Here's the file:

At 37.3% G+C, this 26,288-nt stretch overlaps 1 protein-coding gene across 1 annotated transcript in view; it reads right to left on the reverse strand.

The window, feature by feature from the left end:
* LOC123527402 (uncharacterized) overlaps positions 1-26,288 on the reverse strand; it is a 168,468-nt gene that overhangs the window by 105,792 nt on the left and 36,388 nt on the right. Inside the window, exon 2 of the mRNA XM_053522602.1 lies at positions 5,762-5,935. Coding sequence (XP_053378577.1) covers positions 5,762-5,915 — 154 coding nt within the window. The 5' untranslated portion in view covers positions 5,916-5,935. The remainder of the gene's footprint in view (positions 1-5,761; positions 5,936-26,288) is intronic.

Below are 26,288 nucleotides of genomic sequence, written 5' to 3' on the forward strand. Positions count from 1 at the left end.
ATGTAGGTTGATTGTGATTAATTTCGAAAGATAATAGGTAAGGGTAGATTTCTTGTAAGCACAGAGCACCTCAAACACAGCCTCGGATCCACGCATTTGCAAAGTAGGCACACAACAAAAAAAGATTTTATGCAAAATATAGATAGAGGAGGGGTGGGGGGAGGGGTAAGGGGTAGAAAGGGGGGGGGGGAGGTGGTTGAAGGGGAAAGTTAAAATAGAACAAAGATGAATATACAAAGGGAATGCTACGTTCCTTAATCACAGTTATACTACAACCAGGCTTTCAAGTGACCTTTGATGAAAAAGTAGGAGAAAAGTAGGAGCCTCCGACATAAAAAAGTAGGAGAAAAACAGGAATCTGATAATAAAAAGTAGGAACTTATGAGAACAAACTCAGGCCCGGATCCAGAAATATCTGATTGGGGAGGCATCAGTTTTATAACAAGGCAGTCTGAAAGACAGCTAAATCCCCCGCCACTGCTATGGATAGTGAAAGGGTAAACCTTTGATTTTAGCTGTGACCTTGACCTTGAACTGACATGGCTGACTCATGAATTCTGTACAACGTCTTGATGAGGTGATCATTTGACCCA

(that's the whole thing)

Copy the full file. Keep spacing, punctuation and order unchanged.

At 37.3% G+C, this 26,288-nt stretch overlaps 1 protein-coding gene across 1 annotated transcript in view; it reads right to left on the reverse strand.

The window, feature by feature from the left end:
* LOC123527402 (uncharacterized) overlaps positions 1-26,288 on the reverse strand; it is a 168,468-nt gene that overhangs the window by 105,792 nt on the left and 36,388 nt on the right. Inside the window, exon 2 of the mRNA XM_053522602.1 lies at positions 5,762-5,935. Coding sequence (XP_053378577.1) covers positions 5,762-5,915 — 154 coding nt within the window. The 5' untranslated portion in view covers positions 5,916-5,935. The remainder of the gene's footprint in view (positions 1-5,761; positions 5,936-26,288) is intronic.

Below are 26,288 nucleotides of genomic sequence, written 5' to 3' on the forward strand. Positions count from 1 at the left end.
ATGTAGGTTGATTGTGATTAATTTCGAAAGATAATAGGTAAGGGTAGATTTCTTGTAAGCACAGAGCACCTCAAACACAGCCTCGGATCCACGCATTTGCAAAGTAGGCACACAACAAAAAAAGATTTTATGCAAAATATAGATAGAGGAGGGGTGGGGGGAGGGGTAAGGGGTAGAAAGGGGGGGGGGGAGGTGGTTGAAGGGGAAAGTTAAAATAGAACAAAGATGAATATACAAAGGGAATGCTACGTTCCTTAATCACAGTTATACTACAACCAGGCTTTCAAGTGACCTTTGATGAAAAAGTAGGAGAAAAGTAGGAGCCTCCGACATAAAAAAGTAGGAGAAAAACAGGAATCTGATAATAAAAAGTAGGAACTTATGAGAACAAACTCAGGCCCGGATCCAGAAATATCTGATTGGGGAGGCATCAGTTTTATAACAAGGCAGTCTGAAAGACAGCTAAATCCCCCGCCACTGCTATGGATAGTGAAAGGGTAAACCTTTGATTTTAGCTGTGACCTTGACCTTGAACTGACATGGCTGACTCATGAATTCTGTACAACGTCTTGATGAGGTGATCATTTGACCCA